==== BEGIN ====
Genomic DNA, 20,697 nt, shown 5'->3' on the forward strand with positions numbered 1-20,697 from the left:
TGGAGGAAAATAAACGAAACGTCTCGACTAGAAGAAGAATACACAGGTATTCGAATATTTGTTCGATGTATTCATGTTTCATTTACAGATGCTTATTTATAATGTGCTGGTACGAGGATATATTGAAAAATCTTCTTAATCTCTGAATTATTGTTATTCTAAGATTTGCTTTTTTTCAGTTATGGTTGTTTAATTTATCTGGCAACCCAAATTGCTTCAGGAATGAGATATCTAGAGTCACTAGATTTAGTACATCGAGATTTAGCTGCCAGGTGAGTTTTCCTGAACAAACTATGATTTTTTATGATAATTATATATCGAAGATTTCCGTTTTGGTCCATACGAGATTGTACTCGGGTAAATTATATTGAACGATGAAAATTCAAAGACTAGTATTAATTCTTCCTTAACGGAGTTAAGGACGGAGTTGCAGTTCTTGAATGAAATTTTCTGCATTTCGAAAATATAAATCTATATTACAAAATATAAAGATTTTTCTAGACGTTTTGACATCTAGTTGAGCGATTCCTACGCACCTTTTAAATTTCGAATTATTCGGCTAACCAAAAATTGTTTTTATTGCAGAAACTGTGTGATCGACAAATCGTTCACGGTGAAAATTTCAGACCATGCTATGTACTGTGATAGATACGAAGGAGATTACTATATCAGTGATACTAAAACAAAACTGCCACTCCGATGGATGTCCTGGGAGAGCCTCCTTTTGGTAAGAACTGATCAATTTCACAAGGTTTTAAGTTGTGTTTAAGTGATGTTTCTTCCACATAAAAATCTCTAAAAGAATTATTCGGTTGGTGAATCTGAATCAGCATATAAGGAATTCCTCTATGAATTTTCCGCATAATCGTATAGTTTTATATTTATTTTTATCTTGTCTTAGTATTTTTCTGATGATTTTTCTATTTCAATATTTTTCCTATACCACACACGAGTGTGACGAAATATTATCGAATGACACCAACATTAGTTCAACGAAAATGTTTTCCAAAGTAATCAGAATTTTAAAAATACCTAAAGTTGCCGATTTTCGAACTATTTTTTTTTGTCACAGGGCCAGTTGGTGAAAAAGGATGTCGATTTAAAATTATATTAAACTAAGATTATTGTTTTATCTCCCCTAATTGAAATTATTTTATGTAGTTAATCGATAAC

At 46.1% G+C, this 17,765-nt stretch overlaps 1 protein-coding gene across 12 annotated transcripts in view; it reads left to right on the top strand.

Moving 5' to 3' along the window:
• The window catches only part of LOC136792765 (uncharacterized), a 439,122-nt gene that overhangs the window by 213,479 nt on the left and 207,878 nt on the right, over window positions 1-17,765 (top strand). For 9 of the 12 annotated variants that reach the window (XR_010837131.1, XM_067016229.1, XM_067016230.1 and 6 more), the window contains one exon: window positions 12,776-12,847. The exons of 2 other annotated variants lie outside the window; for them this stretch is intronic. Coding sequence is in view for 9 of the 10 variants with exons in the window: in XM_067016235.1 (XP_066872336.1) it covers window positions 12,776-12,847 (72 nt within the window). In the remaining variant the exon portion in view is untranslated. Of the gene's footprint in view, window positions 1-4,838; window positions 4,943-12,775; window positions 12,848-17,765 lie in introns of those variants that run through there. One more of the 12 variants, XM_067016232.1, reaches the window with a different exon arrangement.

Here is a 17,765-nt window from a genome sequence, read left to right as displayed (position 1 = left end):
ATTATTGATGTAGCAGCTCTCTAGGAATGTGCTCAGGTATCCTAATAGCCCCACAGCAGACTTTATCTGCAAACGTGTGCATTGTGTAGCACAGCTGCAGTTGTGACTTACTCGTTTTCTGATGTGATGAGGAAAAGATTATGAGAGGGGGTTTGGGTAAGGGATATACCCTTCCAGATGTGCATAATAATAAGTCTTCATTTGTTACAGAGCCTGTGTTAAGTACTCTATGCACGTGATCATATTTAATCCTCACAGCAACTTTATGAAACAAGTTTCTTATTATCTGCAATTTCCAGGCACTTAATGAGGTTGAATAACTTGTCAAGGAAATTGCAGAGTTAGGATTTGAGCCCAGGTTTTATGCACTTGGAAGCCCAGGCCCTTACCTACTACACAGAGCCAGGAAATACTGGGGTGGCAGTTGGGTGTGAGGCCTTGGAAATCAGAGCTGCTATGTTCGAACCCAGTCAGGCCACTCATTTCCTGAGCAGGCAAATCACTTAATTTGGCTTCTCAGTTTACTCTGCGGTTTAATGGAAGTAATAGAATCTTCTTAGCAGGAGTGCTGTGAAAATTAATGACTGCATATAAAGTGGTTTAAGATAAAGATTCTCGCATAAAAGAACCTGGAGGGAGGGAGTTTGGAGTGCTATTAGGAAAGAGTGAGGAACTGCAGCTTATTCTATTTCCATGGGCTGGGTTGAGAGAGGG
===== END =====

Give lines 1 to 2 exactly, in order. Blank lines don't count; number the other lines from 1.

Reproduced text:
Genomic DNA, 20,697 nt, shown 5'->3' on the forward strand with positions numbered 1-20,697 from the left:
TGGAGGAAAATAAACGAAACGTCTCGACTAGAAGAAGAATACACAGGTATTCGAATATTTGTTCGATGTATTCATGTTTCATTTACAGATGCTTATTTATAATGTGCTGGTACGAGGATATATTGAAAAATCTTCTTAATCTCTGAATTATTGTTATTCTAAGATTTGCTTTTTTTCAGTTATGGTTGTTTAATTTATCTGGCAACCCAAATTGCTTCAGGAATGAGATATCTAGAGTCACTAGATTTAGTACATCGAGATTTAGCTGCCAGGTGAGTTTTCCTGAACAAACTATGATTTTTTATGATAATTATATATCGAAGATTTCCGTTTTGGTCCATACGAGATTGTACTCGGGTAAATTATATTGAACGATGAAAATTCAAAGACTAGTATTAATTCTTCCTTAACGGAGTTAAGGACGGAGTTGCAGTTCTTGAATGAAATTTTCTGCATTTCGAAAATATAAATCTATATTACAAAATATAAAGATTTTTCTAGACGTTTTGACATCTAGTTGAGCGATTCCTACGCACCTTTTAAATTTCGAATTATTCGGCTAACCAAAAATTGTTTTTATTGCAGAAACTGTGTGATCGACAAATCGTTCACGGTGAAAATTTCAGACCATGCTATGTACTGTGATAGATACGAAGGAGATTACTATATCAGTGATACTAAAACAAAACTGCCACTCCGATGGATGTCCTGGGAGAGCCTCCTTTTGGTAAGAACTGATCAATTTCACAAGGTTTTAAGTTGTGTTTAAGTGATGTTTCTTCCACATAAAAATCTCTAAAAGAATTATTCGGTTGGTGAATCTGAATCAGCATATAAGGAATTCCTCTATGAATTTTCCGCATAATCGTATAGTTTTATATTTATTTTTATCTTGTCTTAGTATTTTTCTGATGATTTTTCTATTTCAATATTTTTCCTATACCACACACGAGTGTGACGAAATATTATCGAATGACACCAACATTAGTTCAACGAAAATGTTTTCCAAAGTAATCAGAATTTTAAAAATACCTAAAGTTGCCGATTTTCGAACTATTTTTTTTTGTCACAGGGCCAGTTGGTGAAAAAGGATGTCGATTTAAAATTATATTAAACTAAGATTATTGTTTTATCTCCCCTAATTGAAATTATTTTATGTAGTTAATCGATAAC